Moving from a Baron to a King Air
What’s the big deal?
By Joe Hertzler
The inspection process is what keeps our aircraft safe and efficient. The rules are very specific. In order to continue operation of an aircraft, inspections must be performed periodically and the aircraft must meet the criteria of the inspection(s) without defect. If an inspection reveals no discrepancies, a logbook statement is made indicating the aircraft is "airworthy." Conversely, when the aircraft has NOT successfully passed the inspection and discrepancies were identified that need to be corrected, the statement entered into the logbook is one of an "unairworthy" nature, (See 14 CFR Part 43.11). There are only two choices following an inspection — airworthy or not.
How the process works
An inspection is conducted, all findings or discrepancies are written down, all discrepancies are corrected, the maintenance performed to correct the discrepancies is properly recorded in the logbooks, and the inspection is then signed off in the logbooks as airworthy. In the case where not all of the discrepancies are corrected (sometimes a decision of the aircraft owner), the inspection is signed off as "unairworthy" and a list of uncorrected discrepancies is provided to the owner [See CFR Part 43.11 (b)].
Moving from piston to turbine
Many times, aircraft owners suffer quite a shock when they make the move from a piston twin to a twin turbine aircraft. Although it is a natural progression, the impact of such a move is almost always underestimated when it comes to the inspection requirements for the aircraft.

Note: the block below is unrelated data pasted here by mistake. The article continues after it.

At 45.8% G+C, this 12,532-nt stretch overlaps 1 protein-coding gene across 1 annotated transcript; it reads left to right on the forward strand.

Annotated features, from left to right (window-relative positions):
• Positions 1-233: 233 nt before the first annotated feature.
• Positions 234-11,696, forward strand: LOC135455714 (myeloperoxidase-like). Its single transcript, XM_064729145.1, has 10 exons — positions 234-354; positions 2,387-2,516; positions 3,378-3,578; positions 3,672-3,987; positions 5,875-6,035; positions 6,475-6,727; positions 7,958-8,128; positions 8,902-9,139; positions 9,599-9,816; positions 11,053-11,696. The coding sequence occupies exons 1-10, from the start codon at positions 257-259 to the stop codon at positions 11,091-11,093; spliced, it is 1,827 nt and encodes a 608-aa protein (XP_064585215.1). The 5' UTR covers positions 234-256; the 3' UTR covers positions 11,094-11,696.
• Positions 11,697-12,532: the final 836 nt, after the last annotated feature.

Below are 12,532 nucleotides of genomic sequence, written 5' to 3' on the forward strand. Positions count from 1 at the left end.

This is the first of a three-part series dedicated to aircraft inspection programs. This article will discuss the separation point and draw a clear line of distinction between the basic inspection requirements for smaller, less complex aircraft, and the larger, more complex aircraft.
The regulation that makes the distinction is 14 CFR Part 91.409. This is the rule that specifies the inspection requirements for aircraft operated under Part 91. Together with the many other regulations referenced, 91.409 provides a picture of the FAA’s separation point between Basic aircraft — those requiring Annual Inspections, and Complex aircraft — those requiring inspections as specified by an inspection program.
The basic inspection for aircraft is the Annual Inspection and is required to be performed – you guessed it – every year. Specifically, the frequency of an annual inspection is every 12 calendar months. What this means, for example, is that if an annual inspection was performed on January 12, 2001, the next annual inspection is due no later than the last day of the same month of the following year.
Another option for the lighter, less complex aircraft is the Progressive Inspection. A Progressive Inspection is a program submitted to the FAA (or provided by the manufacturer) that provides for small portions of the inspection to be performed at specific intervals so that a complete aircraft inspection is accomplished each 12 months [See CFR Part 91.409 (d)].
The required "Scope and Detail" of an Annual Inspection is contained in 14 CFR Part 43 Appendix D. Appendix D contains the list of items that, as a minimum, must be included on the inspection guide used by the inspector. As stated in Part 43.15 (c), "...whenever an annual or 100-hour inspection is performed, the person performing the inspection must use a checklist."
The majority of aircraft manufacturers provide an inspection guide to be used by the mechanic. Manufacturer-provided inspection guides are usually contained within the maintenance manual for the aircraft, but sometimes are published under separate cover. Care must be taken whenever using a manufacturer’s guide to ensure that the inspection guide is complete and includes all the requirements of Part 43 Appendix D.
For rotorcraft there are a few additional specific inspection requirements (other than Appendix D) contained in CFR Part 43.15 (b).
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The things that make the nine or less operation different than Part 91 operations and those things that are different about other Part 135 operations.